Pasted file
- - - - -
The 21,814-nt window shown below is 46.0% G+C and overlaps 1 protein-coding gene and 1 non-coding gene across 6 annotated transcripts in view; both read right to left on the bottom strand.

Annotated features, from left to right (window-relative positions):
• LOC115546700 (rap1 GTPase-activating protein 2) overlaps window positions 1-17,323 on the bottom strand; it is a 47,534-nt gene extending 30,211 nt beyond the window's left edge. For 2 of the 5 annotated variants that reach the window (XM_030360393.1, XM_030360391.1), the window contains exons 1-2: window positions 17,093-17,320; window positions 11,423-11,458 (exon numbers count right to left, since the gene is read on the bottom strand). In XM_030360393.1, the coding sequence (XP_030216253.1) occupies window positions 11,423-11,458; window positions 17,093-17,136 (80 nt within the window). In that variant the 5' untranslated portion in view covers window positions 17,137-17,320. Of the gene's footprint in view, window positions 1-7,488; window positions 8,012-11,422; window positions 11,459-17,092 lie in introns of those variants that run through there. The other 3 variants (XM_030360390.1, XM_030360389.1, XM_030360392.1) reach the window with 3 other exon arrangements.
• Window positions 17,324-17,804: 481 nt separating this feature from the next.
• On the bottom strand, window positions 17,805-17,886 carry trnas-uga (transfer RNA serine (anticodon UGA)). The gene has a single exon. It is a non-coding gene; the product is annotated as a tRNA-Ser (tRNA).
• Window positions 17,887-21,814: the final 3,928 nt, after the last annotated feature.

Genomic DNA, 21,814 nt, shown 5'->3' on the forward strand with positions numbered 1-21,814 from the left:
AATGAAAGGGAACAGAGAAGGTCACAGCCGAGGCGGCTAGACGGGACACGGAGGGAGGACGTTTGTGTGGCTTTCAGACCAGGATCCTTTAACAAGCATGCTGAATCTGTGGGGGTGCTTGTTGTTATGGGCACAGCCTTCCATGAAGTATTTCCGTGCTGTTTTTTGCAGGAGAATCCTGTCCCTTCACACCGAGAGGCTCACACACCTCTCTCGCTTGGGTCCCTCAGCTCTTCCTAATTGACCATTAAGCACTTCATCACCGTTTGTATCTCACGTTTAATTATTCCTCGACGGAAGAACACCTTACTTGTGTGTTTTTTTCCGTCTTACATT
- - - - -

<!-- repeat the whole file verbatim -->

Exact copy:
The 21,814-nt window shown below is 46.0% G+C and overlaps 1 protein-coding gene and 1 non-coding gene across 6 annotated transcripts in view; both read right to left on the bottom strand.

Annotated features, from left to right (window-relative positions):
• LOC115546700 (rap1 GTPase-activating protein 2) overlaps window positions 1-17,323 on the bottom strand; it is a 47,534-nt gene extending 30,211 nt beyond the window's left edge. For 2 of the 5 annotated variants that reach the window (XM_030360393.1, XM_030360391.1), the window contains exons 1-2: window positions 17,093-17,320; window positions 11,423-11,458 (exon numbers count right to left, since the gene is read on the bottom strand). In XM_030360393.1, the coding sequence (XP_030216253.1) occupies window positions 11,423-11,458; window positions 17,093-17,136 (80 nt within the window). In that variant the 5' untranslated portion in view covers window positions 17,137-17,320. Of the gene's footprint in view, window positions 1-7,488; window positions 8,012-11,422; window positions 11,459-17,092 lie in introns of those variants that run through there. The other 3 variants (XM_030360390.1, XM_030360389.1, XM_030360392.1) reach the window with 3 other exon arrangements.
• Window positions 17,324-17,804: 481 nt separating this feature from the next.
• On the bottom strand, window positions 17,805-17,886 carry trnas-uga (transfer RNA serine (anticodon UGA)). The gene has a single exon. It is a non-coding gene; the product is annotated as a tRNA-Ser (tRNA).
• Window positions 17,887-21,814: the final 3,928 nt, after the last annotated feature.

Genomic DNA, 21,814 nt, shown 5'->3' on the forward strand with positions numbered 1-21,814 from the left:
AATGAAAGGGAACAGAGAAGGTCACAGCCGAGGCGGCTAGACGGGACACGGAGGGAGGACGTTTGTGTGGCTTTCAGACCAGGATCCTTTAACAAGCATGCTGAATCTGTGGGGGTGCTTGTTGTTATGGGCACAGCCTTCCATGAAGTATTTCCGTGCTGTTTTTTGCAGGAGAATCCTGTCCCTTCACACCGAGAGGCTCACACACCTCTCTCGCTTGGGTCCCTCAGCTCTTCCTAATTGACCATTAAGCACTTCATCACCGTTTGTATCTCACGTTTAATTATTCCTCGACGGAAGAACACCTTACTTGTGTGTTTTTTTCCGTCTTACATT